The premium is the price you agree with your freeholder to extend your lease or buy your freehold.
Extending your lease increases the value of your home, so the amount you pay is an investment that will usually be returned to you when you sell.
There are three different components that make up the premium: reversion, ground rent and marriage value.
The first component is to compensate the freeholder for the fact they won’t receive your flat back when your current lease ends. The basis of this part of the calculation is the current value of your property and the number of years remaining on your lease.
When your lease ends your freeholders are expecting to receive your valuable flat back. However, when you extend your lease, your freeholder won’t receive it back for another 90 years.
Reversion is the amount you need to compensate your freeholder now, for the loss of your valuable flat in the future. As you are paying the freeholder now rather than in the future, the amount you pay is discounted to take this into account.
For example, imagine you own a flat worth £265,000 with 100 years left on the lease. If you put £2,000 in the bank today at 5% interest and left it there for 100 years it would grow to be about £265,000. For this reason, it is considered that £2,000 today will be about £265,000 in 100 years. So, you’d pay your freeholder £2,000 now to compensate for the loss of £265,000 in the future.
Due to a tribunal ruling in 2007, the figure of 5% is nearly always used for the ‘reversion rate’.
The second component is to compensate your freeholder for loss your ground rent, as extending your lease reduces this to zero. It is worked out in a similar way to the ‘reversion calculation’ and depends on how much your ground rent is and the number of years remaining on your lease.
Extending your lease reduces your ground rent to zero, so you’ll need to compensate your freeholder for the ground rent payments they will no longer receive each year.
This is calculated in a similar way to reversion, where you need to compensate for each missed ground rent payment. However, as you are paying your freeholder now rather than in the future, the amount you pay is discounted to reflect this.
The go to ‘capitalisation rate’ has historically been between 6.0% and 7.0% for ground rents with fixed rises, but at Homehold we routinely compile evidence from auction sales to challenge this.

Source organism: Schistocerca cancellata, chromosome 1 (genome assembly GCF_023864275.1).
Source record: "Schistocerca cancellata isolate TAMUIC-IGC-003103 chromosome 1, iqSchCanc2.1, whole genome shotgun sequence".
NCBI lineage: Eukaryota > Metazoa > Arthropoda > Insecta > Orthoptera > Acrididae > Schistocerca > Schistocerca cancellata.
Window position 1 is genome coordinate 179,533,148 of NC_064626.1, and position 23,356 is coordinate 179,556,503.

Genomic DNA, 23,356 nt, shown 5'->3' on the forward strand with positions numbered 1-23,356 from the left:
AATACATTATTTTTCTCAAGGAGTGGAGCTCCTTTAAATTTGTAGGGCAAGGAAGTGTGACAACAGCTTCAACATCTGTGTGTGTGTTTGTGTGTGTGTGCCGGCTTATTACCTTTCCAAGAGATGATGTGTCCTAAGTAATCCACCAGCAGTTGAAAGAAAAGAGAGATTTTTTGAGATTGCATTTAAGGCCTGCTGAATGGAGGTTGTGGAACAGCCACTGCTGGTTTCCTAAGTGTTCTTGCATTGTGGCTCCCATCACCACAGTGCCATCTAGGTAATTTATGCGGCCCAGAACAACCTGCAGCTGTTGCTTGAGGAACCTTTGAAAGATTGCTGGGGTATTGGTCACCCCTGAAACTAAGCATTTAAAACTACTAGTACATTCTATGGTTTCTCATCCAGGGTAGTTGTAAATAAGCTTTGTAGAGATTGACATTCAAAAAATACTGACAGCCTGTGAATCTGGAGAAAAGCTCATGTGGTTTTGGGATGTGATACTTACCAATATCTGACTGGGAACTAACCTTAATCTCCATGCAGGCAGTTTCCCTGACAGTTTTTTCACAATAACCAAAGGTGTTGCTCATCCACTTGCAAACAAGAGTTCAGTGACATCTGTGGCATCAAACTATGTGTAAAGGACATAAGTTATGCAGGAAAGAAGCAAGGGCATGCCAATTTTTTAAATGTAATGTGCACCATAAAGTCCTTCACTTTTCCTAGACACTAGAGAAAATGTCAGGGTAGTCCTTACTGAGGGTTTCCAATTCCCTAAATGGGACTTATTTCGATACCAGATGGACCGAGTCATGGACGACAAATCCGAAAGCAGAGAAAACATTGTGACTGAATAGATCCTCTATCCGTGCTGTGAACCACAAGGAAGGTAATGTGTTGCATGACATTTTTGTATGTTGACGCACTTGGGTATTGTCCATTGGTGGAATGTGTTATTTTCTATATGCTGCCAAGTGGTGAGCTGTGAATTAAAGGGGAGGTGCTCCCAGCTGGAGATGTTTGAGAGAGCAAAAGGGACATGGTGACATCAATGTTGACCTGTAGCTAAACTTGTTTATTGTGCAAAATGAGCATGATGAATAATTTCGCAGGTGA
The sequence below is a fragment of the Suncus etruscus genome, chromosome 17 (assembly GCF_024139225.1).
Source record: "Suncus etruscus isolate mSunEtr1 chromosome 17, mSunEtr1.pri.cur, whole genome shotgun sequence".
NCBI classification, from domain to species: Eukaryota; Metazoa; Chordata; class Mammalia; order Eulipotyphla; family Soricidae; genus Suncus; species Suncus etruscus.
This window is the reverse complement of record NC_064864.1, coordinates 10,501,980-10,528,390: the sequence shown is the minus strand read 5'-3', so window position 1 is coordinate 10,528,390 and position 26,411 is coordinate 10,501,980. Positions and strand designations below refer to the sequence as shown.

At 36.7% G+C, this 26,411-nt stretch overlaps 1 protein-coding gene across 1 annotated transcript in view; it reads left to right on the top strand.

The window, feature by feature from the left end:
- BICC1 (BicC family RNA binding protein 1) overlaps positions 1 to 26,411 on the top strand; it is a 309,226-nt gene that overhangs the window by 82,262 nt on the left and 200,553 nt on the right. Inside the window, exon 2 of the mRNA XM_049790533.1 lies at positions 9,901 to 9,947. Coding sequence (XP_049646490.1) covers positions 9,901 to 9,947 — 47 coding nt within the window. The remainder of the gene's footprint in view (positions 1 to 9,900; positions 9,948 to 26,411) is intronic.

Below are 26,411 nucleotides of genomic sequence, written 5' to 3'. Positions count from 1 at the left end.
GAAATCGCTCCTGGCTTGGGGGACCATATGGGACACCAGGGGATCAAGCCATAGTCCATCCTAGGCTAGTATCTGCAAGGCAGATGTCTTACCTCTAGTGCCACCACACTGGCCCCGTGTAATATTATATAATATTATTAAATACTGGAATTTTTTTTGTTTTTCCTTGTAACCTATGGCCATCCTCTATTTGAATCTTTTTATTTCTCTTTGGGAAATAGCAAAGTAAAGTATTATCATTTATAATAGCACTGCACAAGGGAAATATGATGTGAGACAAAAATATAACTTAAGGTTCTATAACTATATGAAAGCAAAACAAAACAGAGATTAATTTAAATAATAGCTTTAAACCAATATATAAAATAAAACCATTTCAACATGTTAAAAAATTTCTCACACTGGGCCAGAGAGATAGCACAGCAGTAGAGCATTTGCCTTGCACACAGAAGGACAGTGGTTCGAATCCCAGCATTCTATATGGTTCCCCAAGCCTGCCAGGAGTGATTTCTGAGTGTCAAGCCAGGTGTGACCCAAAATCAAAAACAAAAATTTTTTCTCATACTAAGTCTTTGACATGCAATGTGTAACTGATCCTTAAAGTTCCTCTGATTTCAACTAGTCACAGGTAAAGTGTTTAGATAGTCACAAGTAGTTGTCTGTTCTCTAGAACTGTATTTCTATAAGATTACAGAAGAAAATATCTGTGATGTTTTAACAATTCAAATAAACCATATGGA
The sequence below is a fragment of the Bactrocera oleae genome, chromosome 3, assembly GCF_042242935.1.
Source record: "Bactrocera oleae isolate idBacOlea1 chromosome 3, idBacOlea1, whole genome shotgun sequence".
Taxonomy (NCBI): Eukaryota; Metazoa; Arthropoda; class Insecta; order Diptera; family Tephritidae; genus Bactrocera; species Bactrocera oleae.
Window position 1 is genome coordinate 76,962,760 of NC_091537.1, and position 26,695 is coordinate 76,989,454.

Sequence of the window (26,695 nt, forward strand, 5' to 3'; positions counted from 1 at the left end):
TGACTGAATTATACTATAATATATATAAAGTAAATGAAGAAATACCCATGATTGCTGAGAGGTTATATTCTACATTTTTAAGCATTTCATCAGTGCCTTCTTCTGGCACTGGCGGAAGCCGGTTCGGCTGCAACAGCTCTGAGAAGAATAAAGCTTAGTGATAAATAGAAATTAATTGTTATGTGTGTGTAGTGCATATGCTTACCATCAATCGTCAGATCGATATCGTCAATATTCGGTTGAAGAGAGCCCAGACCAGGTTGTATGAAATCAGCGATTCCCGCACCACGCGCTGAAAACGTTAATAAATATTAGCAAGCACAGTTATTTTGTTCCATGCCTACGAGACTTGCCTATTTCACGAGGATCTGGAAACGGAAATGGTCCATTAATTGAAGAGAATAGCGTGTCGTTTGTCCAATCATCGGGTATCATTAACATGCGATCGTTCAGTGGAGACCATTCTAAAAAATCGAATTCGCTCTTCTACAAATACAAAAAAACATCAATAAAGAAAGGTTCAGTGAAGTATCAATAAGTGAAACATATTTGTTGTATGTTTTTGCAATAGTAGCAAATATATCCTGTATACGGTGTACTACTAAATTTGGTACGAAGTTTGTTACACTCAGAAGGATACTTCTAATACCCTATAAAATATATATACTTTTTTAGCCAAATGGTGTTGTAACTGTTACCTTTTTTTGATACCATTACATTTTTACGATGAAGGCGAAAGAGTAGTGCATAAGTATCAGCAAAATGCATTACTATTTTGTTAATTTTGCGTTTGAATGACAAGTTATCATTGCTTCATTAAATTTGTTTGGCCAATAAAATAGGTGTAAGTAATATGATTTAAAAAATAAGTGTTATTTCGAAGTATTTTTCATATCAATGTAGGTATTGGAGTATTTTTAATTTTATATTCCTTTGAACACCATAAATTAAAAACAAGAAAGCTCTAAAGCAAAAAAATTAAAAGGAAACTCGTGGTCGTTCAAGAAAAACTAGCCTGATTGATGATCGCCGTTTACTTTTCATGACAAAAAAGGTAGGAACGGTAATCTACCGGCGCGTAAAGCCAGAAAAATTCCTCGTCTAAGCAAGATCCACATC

The final component is to compensate your freeholder for the added value a lease extension gives to your flat. This only contributes to your premium if your lease is less than 80 years.
If your lease is less than 80 years, you’ll need to pay 50% of the profit made from extending your lease to your freeholder. This calculation is based on how much your flat is worth with a short-lease, in comparison to what it would be with long-lease.
When you extend your lease, you add value to your flat. The difference between the value of your flat with a short-lease and the value it would be with a long-lease is called the ‘relativity rate’. For example, a flat with 70 years on a lease might be worth 85% of a flat with a 160-year lease.
‘Marriage value’ is the amount you need to compensate your freeholder for the profit you’ll make from your lease extension. This only contributes to your premium if your lease is less than 80 years.
The Leasehold Reform Housing and Urban Development Act 1993 states that the hypothetical profit from a lease extension should be shared equally between the leaseholder and the freeholder. So if you have less than 80 years left on the lease of your flat, you’ll need to pay your freeholder 50% of the profit made from your lease extension.
As your lease gets shorter, the premium will increase – so it makes sense to extend it sooner rather than later.
Your lease will suddenly get much more expensive when it drops below 80 years so if you are anywhere near this point, please get started with your lease extension as soon as possible.